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BTEC Higher National Diploma in Computing

The Pearson BTEC Level 5 Higher National Diploma in Computing offers students two specialist pathways designed to support progression into relevant occupational areas or on to degree-level study. These pathways are linked to Professional Body standards and vendor accredited certification (where appropriate) and can provide professional status and progression to direct employment. The Pearson BTEC Higher National Diploma offers the following specialist pathways for students who wish to concentrate on a particular aspect of computing:

  • Network Engineering
  • Software Engineering
  • Data Analytics
  • Security
  • Intelligent Systems
  • Applications Development.

There is also a non-specialist ‘Computing’ pathway, which allows students to complete a Pearson BTEC Higher National Diploma without committing to a particular professional specialism. This offers additional flexibility to providers and students.

Holders of the Pearson BTEC Higher National Diploma will have developed a sound understanding of the principles in their field of study and will have learned to apply those principles more widely. They will have learned to evaluate the appropriateness of different approaches to solving problems. They will be able to perform effectively in their chosen field and will have the qualities necessary for employment in situations requiring the exercise of personal responsibility and decision-making.

On successful completion of the Pearson BTEC Higher National Diploma at Level 5, students can develop their careers in the computing sector through:

  • Entering employment
  • Continuing existing employment
  • Linking with the appropriate vendor accredited certificates
  • Committing to Continuing Professional Development (CPD)
  • Progressing to university.

The Level 5 Higher National Diploma is recognised by higher education providers as meeting admission requirements to many relevant computing-related courses.   Details of entry requirements for BTEC Higher National graduates into degree programmes at institutions in the UK and internationally can be found on the Degree Course Finder website (http://degreecoursefinder.pearson.com/).

Unit CodeLevelUnit TitleCredit Value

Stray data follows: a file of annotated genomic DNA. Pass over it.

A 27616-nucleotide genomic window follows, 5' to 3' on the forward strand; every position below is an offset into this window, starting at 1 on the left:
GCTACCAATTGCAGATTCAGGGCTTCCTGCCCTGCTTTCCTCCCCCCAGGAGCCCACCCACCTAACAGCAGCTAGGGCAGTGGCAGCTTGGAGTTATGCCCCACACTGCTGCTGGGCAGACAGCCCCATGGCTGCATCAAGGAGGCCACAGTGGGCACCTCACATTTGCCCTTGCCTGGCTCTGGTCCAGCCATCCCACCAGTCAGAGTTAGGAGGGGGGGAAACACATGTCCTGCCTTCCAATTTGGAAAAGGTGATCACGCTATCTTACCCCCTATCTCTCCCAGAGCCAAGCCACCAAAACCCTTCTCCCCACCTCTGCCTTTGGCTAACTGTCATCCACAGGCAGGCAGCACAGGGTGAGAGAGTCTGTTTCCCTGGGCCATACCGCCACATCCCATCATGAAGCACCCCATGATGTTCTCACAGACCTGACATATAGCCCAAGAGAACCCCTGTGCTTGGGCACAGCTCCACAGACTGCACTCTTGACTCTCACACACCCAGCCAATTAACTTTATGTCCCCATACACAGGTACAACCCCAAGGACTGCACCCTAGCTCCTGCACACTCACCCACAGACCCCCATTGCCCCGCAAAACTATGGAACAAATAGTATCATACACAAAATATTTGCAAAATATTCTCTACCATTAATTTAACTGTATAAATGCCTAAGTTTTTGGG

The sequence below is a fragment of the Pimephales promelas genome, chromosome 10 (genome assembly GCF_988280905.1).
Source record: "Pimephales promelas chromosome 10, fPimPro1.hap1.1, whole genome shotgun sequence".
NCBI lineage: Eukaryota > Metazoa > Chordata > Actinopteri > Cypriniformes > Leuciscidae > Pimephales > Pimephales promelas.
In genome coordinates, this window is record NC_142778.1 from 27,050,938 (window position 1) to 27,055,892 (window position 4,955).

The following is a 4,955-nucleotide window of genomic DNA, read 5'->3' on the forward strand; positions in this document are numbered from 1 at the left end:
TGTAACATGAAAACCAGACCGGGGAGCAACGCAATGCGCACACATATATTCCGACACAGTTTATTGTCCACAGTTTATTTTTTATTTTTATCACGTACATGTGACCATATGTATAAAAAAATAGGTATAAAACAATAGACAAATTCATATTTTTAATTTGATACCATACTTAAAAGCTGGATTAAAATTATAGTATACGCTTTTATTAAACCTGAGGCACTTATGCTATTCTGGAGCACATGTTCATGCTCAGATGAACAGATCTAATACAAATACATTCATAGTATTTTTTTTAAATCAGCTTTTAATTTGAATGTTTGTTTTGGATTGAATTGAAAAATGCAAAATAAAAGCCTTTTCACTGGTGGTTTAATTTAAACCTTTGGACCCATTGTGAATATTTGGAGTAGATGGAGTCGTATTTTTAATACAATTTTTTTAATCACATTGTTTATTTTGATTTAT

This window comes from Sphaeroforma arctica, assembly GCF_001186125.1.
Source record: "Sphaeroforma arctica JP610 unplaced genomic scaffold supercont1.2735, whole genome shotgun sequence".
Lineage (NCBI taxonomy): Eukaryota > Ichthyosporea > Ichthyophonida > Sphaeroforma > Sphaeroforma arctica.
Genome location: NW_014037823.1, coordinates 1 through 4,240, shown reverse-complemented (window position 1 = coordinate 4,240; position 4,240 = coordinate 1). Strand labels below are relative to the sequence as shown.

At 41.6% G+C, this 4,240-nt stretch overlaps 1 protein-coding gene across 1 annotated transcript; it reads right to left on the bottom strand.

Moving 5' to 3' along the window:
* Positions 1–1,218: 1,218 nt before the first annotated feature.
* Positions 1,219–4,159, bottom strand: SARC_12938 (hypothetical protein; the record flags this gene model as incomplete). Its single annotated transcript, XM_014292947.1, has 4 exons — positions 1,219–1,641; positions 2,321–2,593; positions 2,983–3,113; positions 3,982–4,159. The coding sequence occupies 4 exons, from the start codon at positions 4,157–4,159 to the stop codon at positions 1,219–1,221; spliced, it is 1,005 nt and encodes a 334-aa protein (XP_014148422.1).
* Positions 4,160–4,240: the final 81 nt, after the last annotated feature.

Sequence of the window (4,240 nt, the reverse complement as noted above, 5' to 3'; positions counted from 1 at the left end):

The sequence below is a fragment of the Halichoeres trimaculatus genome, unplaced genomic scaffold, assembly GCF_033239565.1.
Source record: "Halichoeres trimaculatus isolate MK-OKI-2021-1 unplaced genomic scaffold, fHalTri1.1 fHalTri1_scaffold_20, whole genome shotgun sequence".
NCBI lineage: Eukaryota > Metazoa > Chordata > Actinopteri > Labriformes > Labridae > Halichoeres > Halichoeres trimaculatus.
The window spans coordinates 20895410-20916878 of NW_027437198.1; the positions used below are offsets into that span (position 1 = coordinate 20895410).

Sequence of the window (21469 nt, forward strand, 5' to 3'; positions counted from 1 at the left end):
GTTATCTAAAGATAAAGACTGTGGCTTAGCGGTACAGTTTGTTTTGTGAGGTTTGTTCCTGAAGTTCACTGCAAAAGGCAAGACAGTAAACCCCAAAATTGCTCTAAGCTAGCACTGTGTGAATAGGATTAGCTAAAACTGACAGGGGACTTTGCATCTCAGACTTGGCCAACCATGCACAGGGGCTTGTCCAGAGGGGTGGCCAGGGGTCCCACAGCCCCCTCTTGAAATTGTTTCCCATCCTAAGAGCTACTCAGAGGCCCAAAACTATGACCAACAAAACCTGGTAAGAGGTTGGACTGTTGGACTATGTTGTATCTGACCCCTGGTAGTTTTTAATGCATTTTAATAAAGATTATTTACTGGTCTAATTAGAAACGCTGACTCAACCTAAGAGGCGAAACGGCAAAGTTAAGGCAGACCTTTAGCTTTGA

D/615/16184Programming15
H/615/16194Networking15
Y/615/16204Professional Practice15
H/615/16224Database Design & Development15
K/615/16234Security15
T/615/16254Managing a Successful Computing Project15
A/615/16264Strategic Information Systems15
D/615/16354Maths for Computing15
T/615/16395Computing Research Project30
M/615/16415Business Intelligence15
Pathway: Software Engineering
Y/615/16485Discrete Maths15
D/615/16495Data Structures & Algorithms15
Y/615/16515Advanced Programming15
F/615/16615Information Security Management15
H/615/16705Application Development15
Pathway: Applications Development
D/615/16665Prototyping15
M/615/16695Application Program Interfaces15
H/615/16705Application Development15
D/615/16495Data Structures & Algorithms15
F/615/16615Information Security Management15

The learner will need to meet the requirements outlined in the table below before Pearson can award the qualification, i.e. achieve the appropriate mandatory and optional units.

Minimum number of credits that must be achieved  240
Number of mandatory credits that must be achieved 180
Number of optional credits that must be achieved 60
Minimum number of credits that must be achieved at Level 5 180

 

1 – Age restriction

Minimum: 18

2 – HNC in relevant subject.

 

3 – APEL / APL

Students already in employment or with relevant previous experience

4 – English Language Competency

Minimum: CEFR B2

PTE Academic = 51 (in all 4 skills) or IELTS = 5.5 (in all 4 skills)

Start Dates

Full Time: 23 September 2019 / 06 January 2020 / 14 April 2020 / 06 July 2020

Part Time: 23 September 2019 / 06 January 2020 / 14 April 2020 / 06 July 2020

Online: Flexible start dates

BTEC Higher Nationals are vocational qualifications we at the City of London College work with employers on the design, delivery and assessment of the course. This ensures that students enjoy a programme of study that is engaging and relevant, and which equips them for progression.

Just as the student voice is important, so too is the employer’s. Employers play a significant role in the design and development of all regulated qualifications, including the Higher Nationals in Computing. This input should extend into the learning experience, where engagement with employers will add value to students, particularly in transferring theory into practice.

At the City of London College we consider a range of employer engagement activities. These could include:

  • Field trips to local businesses
  • Inviting members of the local business community to present guest lectures
  • Using employers to judge the quality of assessed presentations
  • (For the more entrepreneurial) establishing a panel of experts who students can pitch an idea to.

Students are integral to teaching and learning. As such it is important that they are involved as much as possible with most aspects of the programme on to which they are enrolled. This input could include taking into account their views on how teaching and learning will take place, their role in helping to design a curriculum, or on the assessment strategy that will test their knowledge and understanding.